Unmarked Hatchery Fish Still Being Released in Columbia Basinby Bill Bakke
NW Fishletter, December 17, 2002
In 2001, 8.9 million unmarked salmon and steelhead were released into the Columbia River Basin and planned releases of nearly two million unmarked fish were slated for 2002 and 2003. This means that some hatchery steelhead, the bulk of those releases, will not have a missing adipose fin, which marks it as a fish of hatchery origin.
The releases will continue under the U.S. v. Oregon agreement among the fish agencies and tribes.
The unmarked fish have created jobs for people like Bret Morgan, who reads steelhead scales at Bonneville Dam to determine how many hatchery and wild steelhead are in the run. Since the adipose fins on wild steelhead are no longer a reliable indicator to calculate the size of the wild run, scales have to be read to determine whether a fish that has an adipose fin is of hatchery or wild origin. It's important to know since most wild steelhead above Bonneville Dam are listed under the Endangered Species Act and rebuilding efforts depend on accurate run counts.
But counting the wild run by reading scales is much more difficult in the tributaries. "The Deschutes gets too many stray hatchery fish, but they are normally marked so they can be identified and the anglers can take them, removing some of them from the river," said ODFW's Steve Pribyl, who has the responsibility for managing the Deschutes River.
In 2001, Pribyl first noticed unmarked hatchery steelhead in the river when nine percent of the run turned out to be of hatchery origin but not marked with a clipped adipose fin. He was alerted to these unmarked fish, which some fish managers call "stubbies" because of their eroded dorsal fins, a sign of being reared in the confined space of hatcheries. The crowds of juvenile fish nip each other; some fish return as adults with no dorsal fin at all.
"Unmarked hatchery fish create a unknown," Pribyl said. "It complicates our ability to do run accounting and throws another element of error into the mix. It's another facet of the stray hatchery steelhead problem in the Deschutes River and we cannot use anglers to remove unmarked stray steelhead from the river."
WDFW's Dan Rawding said four stubbies had been found on the Wind River in Washington state over the last two years, but they didn't make it over the falls, where a fish trap can sort wild fish from hatchery stock. However, on the nearby Klickitat, it's a different story. There is no trap on the Klickitat, so diverting hatchery fish is impossible. The agency is seeking BPA funding to put the trap back into operation.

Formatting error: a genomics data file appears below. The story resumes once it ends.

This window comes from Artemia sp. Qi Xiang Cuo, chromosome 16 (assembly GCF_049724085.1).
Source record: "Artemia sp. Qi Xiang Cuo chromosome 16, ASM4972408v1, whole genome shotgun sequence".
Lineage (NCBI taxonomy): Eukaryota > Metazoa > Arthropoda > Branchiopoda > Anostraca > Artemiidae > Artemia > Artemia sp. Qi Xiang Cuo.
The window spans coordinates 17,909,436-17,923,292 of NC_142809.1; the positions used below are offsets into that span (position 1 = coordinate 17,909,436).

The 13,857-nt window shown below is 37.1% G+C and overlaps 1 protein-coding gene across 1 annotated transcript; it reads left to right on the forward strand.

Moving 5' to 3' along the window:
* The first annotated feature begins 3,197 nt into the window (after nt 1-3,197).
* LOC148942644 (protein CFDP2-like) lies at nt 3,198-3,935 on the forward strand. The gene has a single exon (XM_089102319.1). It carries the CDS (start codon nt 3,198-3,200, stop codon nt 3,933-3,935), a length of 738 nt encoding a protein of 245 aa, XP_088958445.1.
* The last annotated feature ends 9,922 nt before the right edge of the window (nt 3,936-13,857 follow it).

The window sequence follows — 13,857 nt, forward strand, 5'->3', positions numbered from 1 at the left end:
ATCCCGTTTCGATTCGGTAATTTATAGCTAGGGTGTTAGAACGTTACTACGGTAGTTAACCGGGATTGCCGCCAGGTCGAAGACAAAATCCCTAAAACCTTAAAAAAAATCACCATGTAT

Unmarked steelhead are also found on the John Day River in Oregon, a stream managed for both wild salmon and steelhead. ODFW's Tim Unterwegner said inventory work on steelhead shows a 9.4 percent stray rate of unmarked steelhead in the river. "There is not a lot we can do about hatchery strays in the John Day," he said. Anglers are allowed to take marked fish, that is, hatchery strays with missing adipose fins, but they cannot take unmarked hatchery fish.
Rob Jones of NOAA Fisheries said his agency is trying to establish accountability among managers to identify local fish management goals and address problems, which will eventually lead to a written plan for each hatchery and subbasin. At that stage, Jones said, "NOAA Fisheries will decide whether a hatchery program is consistent with recovery.
"We do not want to spell out a one size fits all program for broodstock collection and returning adults," Jones said. "We are not looking for a 10-percent stray rate standard, we are looking for management of stray rates that makes sense at the local level." But Jones said the feds are intending to seek a higher percent of all fish to be marked when the U.S. v. Oregon agreement expires. "We want strays to managed to reach recovery objectives," Jones said.
In a recent NWPPC report on the cost of hatchery fish, the Independent Economic Advisory Board identified data gaps that needed fixing prior to an assessment of hatchery programs in the Columbia Basin. They recommended that "more extensive tagging of fish from each release group would be desirable for both biological and economic assessments of the hatchery programs."
But unmarked hatchery steelhead are being released at the request of the Columbia River Treaty Tribes. They are being released from federally funded hatcheries, many of which are operated by the states, and from hatcheries funded by private utilities such as Douglas County PUD in the state of Washington.
"The goal of the hatchery program is to increase natural production," said Charles Hudson of the Columbia River Inter-Tribal Fish Commission. "It doesn't help the tribes or the region to have these fish returning to hatcheries. We want them back in the rivers to increase natural populations."
However, it's tough to evaluate a hatchery program that releases unmarked fish because their survival and contribution to natural spawning cannot be determined. "The tribes welcome monitoring and evaluation," said Hudson.
"We want to know that these hatchery programs are working, but we need adequate funding." Further cuts proposed by BPA are another threat to the monitoring and evaluation program, Hudson said.
"Straying hatchery fish in tributaries is a concern," said CRITFC's Doug Dompier, "but there are no proposals to address this as far as I know." He said his agency was not advocating killing stray hatchery fish because straying is a natural phenomena.
"Hatchery fish are not a demon and should be respected," Dompier said.
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